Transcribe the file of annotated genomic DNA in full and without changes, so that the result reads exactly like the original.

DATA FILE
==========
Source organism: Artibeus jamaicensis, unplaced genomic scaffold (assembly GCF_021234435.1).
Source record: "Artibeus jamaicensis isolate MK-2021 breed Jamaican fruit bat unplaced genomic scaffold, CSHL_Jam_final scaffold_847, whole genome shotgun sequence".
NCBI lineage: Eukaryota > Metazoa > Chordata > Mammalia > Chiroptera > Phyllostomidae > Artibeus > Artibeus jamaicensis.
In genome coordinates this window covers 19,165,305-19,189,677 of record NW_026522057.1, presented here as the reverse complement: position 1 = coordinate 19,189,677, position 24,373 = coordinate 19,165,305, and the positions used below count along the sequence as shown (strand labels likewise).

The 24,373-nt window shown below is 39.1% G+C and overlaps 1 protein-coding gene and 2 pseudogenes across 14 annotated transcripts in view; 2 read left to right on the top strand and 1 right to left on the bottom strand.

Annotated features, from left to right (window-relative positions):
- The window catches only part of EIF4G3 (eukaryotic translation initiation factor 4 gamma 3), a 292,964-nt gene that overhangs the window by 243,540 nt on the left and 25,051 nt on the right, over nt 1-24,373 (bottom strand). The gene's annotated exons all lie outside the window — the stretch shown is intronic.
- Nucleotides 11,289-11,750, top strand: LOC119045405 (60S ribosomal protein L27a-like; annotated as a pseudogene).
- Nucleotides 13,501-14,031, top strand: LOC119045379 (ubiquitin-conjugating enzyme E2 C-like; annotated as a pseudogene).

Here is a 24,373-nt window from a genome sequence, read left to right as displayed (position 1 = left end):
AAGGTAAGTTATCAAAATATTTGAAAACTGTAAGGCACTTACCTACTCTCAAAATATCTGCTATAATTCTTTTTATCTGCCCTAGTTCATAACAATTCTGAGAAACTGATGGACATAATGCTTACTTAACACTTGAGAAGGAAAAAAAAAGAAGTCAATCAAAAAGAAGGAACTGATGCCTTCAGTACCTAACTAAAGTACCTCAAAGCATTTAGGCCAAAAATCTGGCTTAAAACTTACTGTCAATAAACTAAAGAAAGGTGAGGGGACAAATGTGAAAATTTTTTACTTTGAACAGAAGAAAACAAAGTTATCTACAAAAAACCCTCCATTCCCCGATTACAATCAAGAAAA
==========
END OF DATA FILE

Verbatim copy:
Source organism: Artibeus jamaicensis, unplaced genomic scaffold (assembly GCF_021234435.1).
Source record: "Artibeus jamaicensis isolate MK-2021 breed Jamaican fruit bat unplaced genomic scaffold, CSHL_Jam_final scaffold_847, whole genome shotgun sequence".
NCBI lineage: Eukaryota > Metazoa > Chordata > Mammalia > Chiroptera > Phyllostomidae > Artibeus > Artibeus jamaicensis.
In genome coordinates this window covers 19,165,305-19,189,677 of record NW_026522057.1, presented here as the reverse complement: position 1 = coordinate 19,189,677, position 24,373 = coordinate 19,165,305, and the positions used below count along the sequence as shown (strand labels likewise).

The 24,373-nt window shown below is 39.1% G+C and overlaps 1 protein-coding gene and 2 pseudogenes across 14 annotated transcripts in view; 2 read left to right on the top strand and 1 right to left on the bottom strand.

Annotated features, from left to right (window-relative positions):
- The window catches only part of EIF4G3 (eukaryotic translation initiation factor 4 gamma 3), a 292,964-nt gene that overhangs the window by 243,540 nt on the left and 25,051 nt on the right, over nt 1-24,373 (bottom strand). The gene's annotated exons all lie outside the window — the stretch shown is intronic.
- Nucleotides 11,289-11,750, top strand: LOC119045405 (60S ribosomal protein L27a-like; annotated as a pseudogene).
- Nucleotides 13,501-14,031, top strand: LOC119045379 (ubiquitin-conjugating enzyme E2 C-like; annotated as a pseudogene).

Here is a 24,373-nt window from a genome sequence, read left to right as displayed (position 1 = left end):
AAGGTAAGTTATCAAAATATTTGAAAACTGTAAGGCACTTACCTACTCTCAAAATATCTGCTATAATTCTTTTTATCTGCCCTAGTTCATAACAATTCTGAGAAACTGATGGACATAATGCTTACTTAACACTTGAGAAGGAAAAAAAAAGAAGTCAATCAAAAAGAAGGAACTGATGCCTTCAGTACCTAACTAAAGTACCTCAAAGCATTTAGGCCAAAAATCTGGCTTAAAACTTACTGTCAATAAACTAAAGAAAGGTGAGGGGACAAATGTGAAAATTTTTTACTTTGAACAGAAGAAAACAAAGTTATCTACAAAAAACCCTCCATTCCCCGATTACAATCAAGAAAA